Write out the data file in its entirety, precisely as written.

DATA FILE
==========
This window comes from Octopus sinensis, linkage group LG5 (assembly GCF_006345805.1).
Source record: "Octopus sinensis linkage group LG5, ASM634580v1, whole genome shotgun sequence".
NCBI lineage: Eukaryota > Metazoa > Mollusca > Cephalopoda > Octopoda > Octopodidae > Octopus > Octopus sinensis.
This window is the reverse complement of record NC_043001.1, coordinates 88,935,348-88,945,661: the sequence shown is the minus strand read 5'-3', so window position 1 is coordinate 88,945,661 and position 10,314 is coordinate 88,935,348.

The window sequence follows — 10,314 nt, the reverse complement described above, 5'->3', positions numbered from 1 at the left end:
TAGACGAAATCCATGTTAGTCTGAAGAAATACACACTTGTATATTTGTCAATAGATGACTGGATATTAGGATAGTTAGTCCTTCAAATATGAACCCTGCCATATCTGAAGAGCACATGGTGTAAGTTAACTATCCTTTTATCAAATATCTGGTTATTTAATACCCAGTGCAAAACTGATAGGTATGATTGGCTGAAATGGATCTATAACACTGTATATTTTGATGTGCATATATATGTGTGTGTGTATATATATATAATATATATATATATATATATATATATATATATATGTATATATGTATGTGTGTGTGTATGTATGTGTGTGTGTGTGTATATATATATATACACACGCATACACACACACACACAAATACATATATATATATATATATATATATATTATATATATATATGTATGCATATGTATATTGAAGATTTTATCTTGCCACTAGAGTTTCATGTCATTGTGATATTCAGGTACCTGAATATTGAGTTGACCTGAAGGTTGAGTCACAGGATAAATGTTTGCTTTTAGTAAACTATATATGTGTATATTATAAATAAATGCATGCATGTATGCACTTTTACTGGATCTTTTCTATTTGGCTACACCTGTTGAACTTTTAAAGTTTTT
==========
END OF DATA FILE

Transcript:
This window comes from Octopus sinensis, linkage group LG5 (assembly GCF_006345805.1).
Source record: "Octopus sinensis linkage group LG5, ASM634580v1, whole genome shotgun sequence".
NCBI lineage: Eukaryota > Metazoa > Mollusca > Cephalopoda > Octopoda > Octopodidae > Octopus > Octopus sinensis.
This window is the reverse complement of record NC_043001.1, coordinates 88,935,348-88,945,661: the sequence shown is the minus strand read 5'-3', so window position 1 is coordinate 88,945,661 and position 10,314 is coordinate 88,935,348.

The window sequence follows — 10,314 nt, the reverse complement described above, 5'->3', positions numbered from 1 at the left end:
TAGACGAAATCCATGTTAGTCTGAAGAAATACACACTTGTATATTTGTCAATAGATGACTGGATATTAGGATAGTTAGTCCTTCAAATATGAACCCTGCCATATCTGAAGAGCACATGGTGTAAGTTAACTATCCTTTTATCAAATATCTGGTTATTTAATACCCAGTGCAAAACTGATAGGTATGATTGGCTGAAATGGATCTATAACACTGTATATTTTGATGTGCATATATATGTGTGTGTGTATATATATATAATATATATATATATATATATATATATATATATATGTATATATGTATGTGTGTGTGTATGTATGTGTGTGTGTGTGTATATATATATATACACACGCATACACACACACACACAAATACATATATATATATATATATATATATATTATATATATATATGTATGCATATGTATATTGAAGATTTTATCTTGCCACTAGAGTTTCATGTCATTGTGATATTCAGGTACCTGAATATTGAGTTGACCTGAAGGTTGAGTCACAGGATAAATGTTTGCTTTTAGTAAACTATATATGTGTATATTATAAATAAATGCATGCATGTATGCACTTTTACTGGATCTTTTCTATTTGGCTACACCTGTTGAACTTTTAAAGTTTTT